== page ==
"The Road Not Taken" Essay

The Road Not Taken Term paper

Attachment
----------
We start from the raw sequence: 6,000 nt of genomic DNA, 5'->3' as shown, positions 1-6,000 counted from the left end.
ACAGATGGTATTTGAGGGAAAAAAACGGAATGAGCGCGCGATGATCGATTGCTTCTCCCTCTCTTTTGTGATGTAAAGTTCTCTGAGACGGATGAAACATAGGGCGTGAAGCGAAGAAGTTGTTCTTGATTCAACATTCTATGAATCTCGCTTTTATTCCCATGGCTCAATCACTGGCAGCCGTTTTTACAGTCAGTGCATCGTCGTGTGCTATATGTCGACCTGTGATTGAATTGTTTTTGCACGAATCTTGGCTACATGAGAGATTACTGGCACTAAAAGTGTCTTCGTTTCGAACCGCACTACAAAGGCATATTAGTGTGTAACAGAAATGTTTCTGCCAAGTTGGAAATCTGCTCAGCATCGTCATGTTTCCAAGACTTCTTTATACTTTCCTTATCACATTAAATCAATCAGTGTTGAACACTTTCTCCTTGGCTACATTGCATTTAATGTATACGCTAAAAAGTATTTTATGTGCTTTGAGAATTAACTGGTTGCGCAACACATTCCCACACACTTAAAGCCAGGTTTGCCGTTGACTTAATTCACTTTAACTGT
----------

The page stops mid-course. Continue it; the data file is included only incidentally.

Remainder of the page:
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“The Road Not Taken” In analyzing the poem “The Road Not Taken” by Robert Frost, it represents “the classic choice of a moment and a lifetime.”(pg 129) He relies much on the reflections of nature to convey his theme. However, this poem seems to be in essence very simple but opens the door for many interpretations. In using a simple fork in a road, Frost writes much to symbolize life and choices in which one will make. Frost uses unique ability to see an ordinary, everyday activity to portray such a theme. By using such simple endeavors, Frost reaches his audience on a more personal level. However, it is only one’s past, present and the attitude with which he or she looks upon the future that determines the shade of light in which the poem will be seen. (pg 621) There is never a straight path for one to follow on life’s journey. By using two paths in which to choose from, Frost leaves one to realize that everyone must travel and will reach a point of decision. With stating “And sorry I could not travel both,” Frost shows the point in which one will choose because there is only one path in which one may travel. It is most difficult to make a decision on each appealing path because everyone will always seem to question “what could I or could I not miss out on?” The fact he is sorry he is sorry he cannot travel, or choose, both paves the way for regret. This will often be reflected upon by an individual in which saying “ what could have been” leads one to dwelling over the choice of road in which they did not take. In knowing that each one may be influenced in many directions, Frost clearly implies “And be one traveler, long I stood.” No matter how each of us may be influenced by family or various sources, there is only “one traveler” that will be affected by any decision and there is quite a lengthy thought process involved. Regardless of any outside influence there is only one to be involved and truly affected, as does any choice in life. In somewhat of an attempt to make a decision each person wants to carefully examine the unknown. In using sort of a checks and balances a person would weigh out the risk factor to be involved. Frost uses the line, “And looked down one as far as I could” to portray an involved examination. The strain used in “as far as I could” symbolizes somewhat of a unknown content of where the path may lead. No matter what one knows of the beginning of a road there seems to be some unknown factor involved, as does any choice in life. It is the way that he chooses here that sets him off on his journey and where the road will take him. Then as we close out the first stanza, we establish that yet “one” road has been “looked down” as far as possible. However, the use of the semicolon after “under- growth” initiates a turn of the head to lead into the examination of the other road. (pg 133) “Then took the other, just as fair, and having perhaps the better claim.” What seems to have made it such a better claim is that “it was grassy and wanted wear.” It was a road obviously not for everyone because it seemed that the majority of people took the other often traveled path. Therefore, Frost calls this “the road less traveled by.” The simple fact that the traveler chooses to take this path over the frequently chosen path, indicates the type of personality in the traveler. It shows that the individual is one to not particularly follow the crowd but sets him apart from the rest by doing something new and unique. It is often called “the path of least resistance.” In being somewhat of an easier way with less obstacles to overcome. “And both that morning equally lay in leaves no step had trodden black.” The leaves had somewhat covered the ground and since the time they had fallen no one had yet to travel on this road. Perhaps Frost does this to show that each time a person comes to a point where they have to make a choice, it is new to them. It envisions that it is somewhere the traveler has never been. They may tend to feel as though possibly no one else had ever been there either. A modern phrase comes to mind in saying that it is human nature to have the want or desire “to go where no man has ever gone before.” After the choice of roads is described and considered, Frost writes “Oh, I kept the the first for another day!” In showing the desire to travel down both roads and that request is not unusual, the point of realizing the final decision is not a temporary one is expressed in saying “Yet knowing how way leads on to way/I doubted if I should ever come back.” The common sense factor kicks in and one is to realize what is chosen now will affect every other choice to be made. The choice becomes the road that is taken. The choice he held on to for that brief moment then somberly let go, becomes “The Road Not Taken.” Once someone performs a simple act or spoken words that engraves who they are, there is no second chance. To put in it clearer, once you have laid down your cards, all bets are final and you do not get your money back! At the end of the poem, “I shall be telling this with a sigh/Somewhere ages and ages hence,” reveals he knows someday he will look back and have some regrets that he did not go back and take the road more frequently traveled. Although it seems that he may be unhappy with his decision, he is not. It seems as if regret hangs over the traveler like a balloon about to burst, Yet he remains quite proud of his decision. “I took the road less traveled by, And that has made all the difference,” means that he does not regret choosing the road less traveled. He realizes that the other path, if chosen would have not given him the life experiences that he did. Quite frankly, no one would be the person they are today if it were not for each and every life experience. Critic Laurence Perrine interprets the poem as “an expression of regret that one’s Ability to explore different life possibilities is so sharply limited.”(pg 496) One would have to agree with his point, because everyone has had to make difficult unalterable decisions of which the outcome could not be foreseen. The narrator must choose between two “fair” roads, of which he cannot see the endpoints. Wandering between the two, he finally decides to take the road “less traveled by.” Yet, like most people, he later sighs with regret thinking of what he might have missed on the unexplored road. Above all, “The Road Not Taken” can truly be interpreted through much symbolism as a clear-sighted representation of two fair choices. The two roads in the poem, although, “diverging,” lead in different directions. At the beginning they appear to be somewhat similar, but is apparent that miles away they will grow farther and farther away from each other. Similar to many choices faced in life. It is impossible to foresee the consequences of most major decisions we make and it is often necessary to make these decisions based on a little more than examining which choice “wanted wear.” In the end, we look back upon the choices we have made and like the narrator “sigh,” observing that they have made “all the difference.”